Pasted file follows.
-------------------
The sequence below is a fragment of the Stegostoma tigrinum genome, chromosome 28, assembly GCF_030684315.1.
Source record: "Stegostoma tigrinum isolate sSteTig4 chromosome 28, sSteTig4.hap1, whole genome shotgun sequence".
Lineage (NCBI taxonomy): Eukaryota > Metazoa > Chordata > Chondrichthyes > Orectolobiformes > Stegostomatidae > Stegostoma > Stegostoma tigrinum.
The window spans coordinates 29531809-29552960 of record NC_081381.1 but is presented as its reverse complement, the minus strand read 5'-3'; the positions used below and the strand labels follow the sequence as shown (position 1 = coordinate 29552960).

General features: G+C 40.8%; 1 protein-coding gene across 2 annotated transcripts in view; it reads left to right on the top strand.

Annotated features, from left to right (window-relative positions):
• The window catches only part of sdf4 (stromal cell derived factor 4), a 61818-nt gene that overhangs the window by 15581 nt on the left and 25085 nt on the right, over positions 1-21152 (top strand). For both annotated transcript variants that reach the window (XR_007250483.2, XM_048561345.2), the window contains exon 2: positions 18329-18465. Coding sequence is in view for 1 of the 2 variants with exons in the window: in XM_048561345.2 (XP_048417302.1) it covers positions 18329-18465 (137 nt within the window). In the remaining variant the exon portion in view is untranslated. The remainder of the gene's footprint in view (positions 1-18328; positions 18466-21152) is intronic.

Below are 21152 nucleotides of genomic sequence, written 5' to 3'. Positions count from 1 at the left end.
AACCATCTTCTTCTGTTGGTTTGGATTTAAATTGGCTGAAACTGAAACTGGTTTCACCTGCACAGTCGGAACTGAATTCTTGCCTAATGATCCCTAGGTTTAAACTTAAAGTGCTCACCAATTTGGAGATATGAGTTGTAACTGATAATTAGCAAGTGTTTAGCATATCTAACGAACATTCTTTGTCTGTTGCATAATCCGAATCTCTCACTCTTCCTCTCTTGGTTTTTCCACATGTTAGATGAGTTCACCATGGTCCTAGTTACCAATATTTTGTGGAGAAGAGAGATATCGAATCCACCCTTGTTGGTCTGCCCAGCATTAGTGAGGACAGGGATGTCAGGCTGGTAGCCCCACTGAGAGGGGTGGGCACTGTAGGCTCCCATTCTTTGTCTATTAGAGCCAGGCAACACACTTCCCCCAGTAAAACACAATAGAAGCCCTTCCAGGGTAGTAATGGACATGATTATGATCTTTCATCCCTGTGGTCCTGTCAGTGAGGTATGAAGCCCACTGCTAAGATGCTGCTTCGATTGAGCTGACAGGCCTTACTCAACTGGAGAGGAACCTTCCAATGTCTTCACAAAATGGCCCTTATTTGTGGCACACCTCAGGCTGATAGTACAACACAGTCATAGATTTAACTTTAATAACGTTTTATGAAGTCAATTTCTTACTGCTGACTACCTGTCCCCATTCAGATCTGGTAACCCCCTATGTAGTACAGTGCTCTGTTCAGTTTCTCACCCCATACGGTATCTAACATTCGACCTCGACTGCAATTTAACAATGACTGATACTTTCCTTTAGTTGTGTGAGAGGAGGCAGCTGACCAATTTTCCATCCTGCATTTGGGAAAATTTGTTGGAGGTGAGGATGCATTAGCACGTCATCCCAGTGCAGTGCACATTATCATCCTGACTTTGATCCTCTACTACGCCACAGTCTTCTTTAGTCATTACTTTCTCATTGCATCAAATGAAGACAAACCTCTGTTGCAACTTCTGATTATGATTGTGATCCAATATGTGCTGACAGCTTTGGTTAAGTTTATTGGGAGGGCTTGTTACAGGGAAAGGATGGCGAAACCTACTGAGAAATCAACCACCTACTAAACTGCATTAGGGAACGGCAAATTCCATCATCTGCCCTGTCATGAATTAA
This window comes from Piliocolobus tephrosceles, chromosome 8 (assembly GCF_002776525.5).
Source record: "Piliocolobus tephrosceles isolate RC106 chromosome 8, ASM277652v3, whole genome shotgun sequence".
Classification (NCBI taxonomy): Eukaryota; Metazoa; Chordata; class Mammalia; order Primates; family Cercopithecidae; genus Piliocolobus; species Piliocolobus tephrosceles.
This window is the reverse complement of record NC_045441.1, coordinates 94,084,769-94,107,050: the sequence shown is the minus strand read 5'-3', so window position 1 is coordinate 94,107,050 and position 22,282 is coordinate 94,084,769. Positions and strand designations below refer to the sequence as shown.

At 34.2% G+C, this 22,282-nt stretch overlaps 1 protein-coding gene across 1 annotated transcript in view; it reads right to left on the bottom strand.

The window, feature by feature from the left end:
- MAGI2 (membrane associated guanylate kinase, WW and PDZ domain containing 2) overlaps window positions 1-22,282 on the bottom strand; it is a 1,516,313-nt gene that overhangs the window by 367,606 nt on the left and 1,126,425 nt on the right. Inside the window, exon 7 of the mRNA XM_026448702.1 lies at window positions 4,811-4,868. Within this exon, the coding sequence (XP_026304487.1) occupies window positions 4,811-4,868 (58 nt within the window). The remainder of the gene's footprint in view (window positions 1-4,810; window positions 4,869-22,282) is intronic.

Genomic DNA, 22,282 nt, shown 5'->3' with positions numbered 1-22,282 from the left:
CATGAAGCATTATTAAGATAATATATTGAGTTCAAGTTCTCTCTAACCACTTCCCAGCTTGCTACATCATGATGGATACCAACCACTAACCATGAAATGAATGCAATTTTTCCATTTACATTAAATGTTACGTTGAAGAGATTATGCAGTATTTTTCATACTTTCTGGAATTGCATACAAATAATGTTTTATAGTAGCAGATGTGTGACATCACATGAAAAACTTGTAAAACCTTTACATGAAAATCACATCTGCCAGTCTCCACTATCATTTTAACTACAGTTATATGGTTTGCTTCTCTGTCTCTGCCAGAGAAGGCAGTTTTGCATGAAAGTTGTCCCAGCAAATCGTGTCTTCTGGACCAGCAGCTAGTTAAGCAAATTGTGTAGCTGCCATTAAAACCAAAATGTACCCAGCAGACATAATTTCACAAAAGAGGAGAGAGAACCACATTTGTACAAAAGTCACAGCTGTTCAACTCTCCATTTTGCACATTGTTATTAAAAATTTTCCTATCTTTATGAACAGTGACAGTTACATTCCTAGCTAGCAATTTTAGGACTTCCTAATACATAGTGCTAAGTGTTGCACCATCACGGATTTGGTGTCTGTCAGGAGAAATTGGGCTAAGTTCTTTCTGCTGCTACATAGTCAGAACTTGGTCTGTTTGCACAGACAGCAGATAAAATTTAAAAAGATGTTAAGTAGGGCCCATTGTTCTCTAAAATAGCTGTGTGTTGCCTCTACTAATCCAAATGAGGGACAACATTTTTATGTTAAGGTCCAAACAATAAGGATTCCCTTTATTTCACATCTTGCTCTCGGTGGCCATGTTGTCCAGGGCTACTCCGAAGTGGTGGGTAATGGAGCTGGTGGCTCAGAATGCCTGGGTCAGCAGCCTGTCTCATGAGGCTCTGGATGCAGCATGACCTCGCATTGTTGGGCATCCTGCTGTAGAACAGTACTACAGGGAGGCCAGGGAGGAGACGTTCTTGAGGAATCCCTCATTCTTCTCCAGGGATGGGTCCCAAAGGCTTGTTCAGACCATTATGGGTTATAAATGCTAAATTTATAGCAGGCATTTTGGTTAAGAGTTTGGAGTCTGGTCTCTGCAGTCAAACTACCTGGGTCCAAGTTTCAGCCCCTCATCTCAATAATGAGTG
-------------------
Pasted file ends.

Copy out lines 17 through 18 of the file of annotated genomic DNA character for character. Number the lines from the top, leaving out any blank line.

Genomic DNA, 22,282 nt, shown 5'->3' with positions numbered 1-22,282 from the left:
CATGAAGCATTATTAAGATAATATATTGAGTTCAAGTTCTCTCTAACCACTTCCCAGCTTGCTACATCATGATGGATACCAACCACTAACCATGAAATGAATGCAATTTTTCCATTTACATTAAATGTTACGTTGAAGAGATTATGCAGTATTTTTCATACTTTCTGGAATTGCATACAAATAATGTTTTATAGTAGCAGATGTGTGACATCACATGAAAAACTTGTAAAACCTTTACATGAAAATCACATCTGCCAGTCTCCACTATCATTTTAACTACAGTTATATGGTTTGCTTCTCTGTCTCTGCCAGAGAAGGCAGTTTTGCATGAAAGTTGTCCCAGCAAATCGTGTCTTCTGGACCAGCAGCTAGTTAAGCAAATTGTGTAGCTGCCATTAAAACCAAAATGTACCCAGCAGACATAATTTCACAAAAGAGGAGAGAGAACCACATTTGTACAAAAGTCACAGCTGTTCAACTCTCCATTTTGCACATTGTTATTAAAAATTTTCCTATCTTTATGAACAGTGACAGTTACATTCCTAGCTAGCAATTTTAGGACTTCCTAATACATAGTGCTAAGTGTTGCACCATCACGGATTTGGTGTCTGTCAGGAGAAATTGGGCTAAGTTCTTTCTGCTGCTACATAGTCAGAACTTGGTCTGTTTGCACAGACAGCAGATAAAATTTAAAAAGATGTTAAGTAGGGCCCATTGTTCTCTAAAATAGCTGTGTGTTGCCTCTACTAATCCAAATGAGGGACAACATTTTTATGTTAAGGTCCAAACAATAAGGATTCCCTTTATTTCACATCTTGCTCTCGGTGGCCATGTTGTCCAGGGCTACTCCGAAGTGGTGGGTAATGGAGCTGGTGGCTCAGAATGCCTGGGTCAGCAGCCTGTCTCATGAGGCTCTGGATGCAGCATGACCTCGCATTGTTGGGCATCCTGCTGTAGAACAGTACTACAGGGAGGCCAGGGAGGAGACGTTCTTGAGGAATCCCTCATTCTTCTCCAGGGATGGGTCCCAAAGGCTTGTTCAGACCATTATGGGTTATAAATGCTAAATTTATAGCAGGCATTTTGGTTAAGAGTTTGGAGTCTGGTCTCTGCAGTCAAACTACCTGGGTCCAAGTTTCAGCCCCTCATCTCAATAATGAGTG